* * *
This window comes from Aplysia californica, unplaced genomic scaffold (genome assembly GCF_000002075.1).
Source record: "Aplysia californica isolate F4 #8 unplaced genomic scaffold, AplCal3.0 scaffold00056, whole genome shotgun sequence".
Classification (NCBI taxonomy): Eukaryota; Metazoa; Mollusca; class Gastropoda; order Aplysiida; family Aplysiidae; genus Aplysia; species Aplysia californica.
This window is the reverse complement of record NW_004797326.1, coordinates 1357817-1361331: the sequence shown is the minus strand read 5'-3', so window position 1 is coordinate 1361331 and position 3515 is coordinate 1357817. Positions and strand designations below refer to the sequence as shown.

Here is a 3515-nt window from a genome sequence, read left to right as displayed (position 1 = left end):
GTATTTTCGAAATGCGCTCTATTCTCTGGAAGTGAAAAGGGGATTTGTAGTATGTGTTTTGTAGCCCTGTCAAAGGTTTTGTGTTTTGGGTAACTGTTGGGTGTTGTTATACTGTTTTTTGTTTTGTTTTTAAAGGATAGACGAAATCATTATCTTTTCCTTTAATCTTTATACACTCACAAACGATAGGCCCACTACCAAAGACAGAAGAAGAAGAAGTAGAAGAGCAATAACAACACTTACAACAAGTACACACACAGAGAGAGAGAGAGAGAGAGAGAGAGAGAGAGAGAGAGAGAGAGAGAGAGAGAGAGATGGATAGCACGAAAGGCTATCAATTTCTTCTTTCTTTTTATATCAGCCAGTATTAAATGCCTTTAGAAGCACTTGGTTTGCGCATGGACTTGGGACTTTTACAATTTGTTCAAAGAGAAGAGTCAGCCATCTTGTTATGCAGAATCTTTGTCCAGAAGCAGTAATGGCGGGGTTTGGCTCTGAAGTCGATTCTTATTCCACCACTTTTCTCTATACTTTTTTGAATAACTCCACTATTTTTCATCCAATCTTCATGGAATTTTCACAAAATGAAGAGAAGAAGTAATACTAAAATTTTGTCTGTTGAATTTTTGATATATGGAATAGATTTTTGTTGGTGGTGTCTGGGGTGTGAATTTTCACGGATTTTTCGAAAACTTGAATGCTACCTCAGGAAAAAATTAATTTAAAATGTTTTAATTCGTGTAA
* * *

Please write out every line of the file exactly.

This window comes from Aplysia californica, unplaced genomic scaffold (genome assembly GCF_000002075.1).
Source record: "Aplysia californica isolate F4 #8 unplaced genomic scaffold, AplCal3.0 scaffold00056, whole genome shotgun sequence".
Classification (NCBI taxonomy): Eukaryota; Metazoa; Mollusca; class Gastropoda; order Aplysiida; family Aplysiidae; genus Aplysia; species Aplysia californica.
This window is the reverse complement of record NW_004797326.1, coordinates 1357817-1361331: the sequence shown is the minus strand read 5'-3', so window position 1 is coordinate 1361331 and position 3515 is coordinate 1357817. Positions and strand designations below refer to the sequence as shown.

Here is a 3515-nt window from a genome sequence, read left to right as displayed (position 1 = left end):
GTATTTTCGAAATGCGCTCTATTCTCTGGAAGTGAAAAGGGGATTTGTAGTATGTGTTTTGTAGCCCTGTCAAAGGTTTTGTGTTTTGGGTAACTGTTGGGTGTTGTTATACTGTTTTTTGTTTTGTTTTTAAAGGATAGACGAAATCATTATCTTTTCCTTTAATCTTTATACACTCACAAACGATAGGCCCACTACCAAAGACAGAAGAAGAAGAAGTAGAAGAGCAATAACAACACTTACAACAAGTACACACACAGAGAGAGAGAGAGAGAGAGAGAGAGAGAGAGAGAGAGAGAGAGAGAGAGAGAGAGATGGATAGCACGAAAGGCTATCAATTTCTTCTTTCTTTTTATATCAGCCAGTATTAAATGCCTTTAGAAGCACTTGGTTTGCGCATGGACTTGGGACTTTTACAATTTGTTCAAAGAGAAGAGTCAGCCATCTTGTTATGCAGAATCTTTGTCCAGAAGCAGTAATGGCGGGGTTTGGCTCTGAAGTCGATTCTTATTCCACCACTTTTCTCTATACTTTTTTGAATAACTCCACTATTTTTCATCCAATCTTCATGGAATTTTCACAAAATGAAGAGAAGAAGTAATACTAAAATTTTGTCTGTTGAATTTTTGATATATGGAATAGATTTTTGTTGGTGGTGTCTGGGGTGTGAATTTTCACGGATTTTTCGAAAACTTGAATGCTACCTCAGGAAAAAATTAATTTAAAATGTTTTAATTCGTGTAA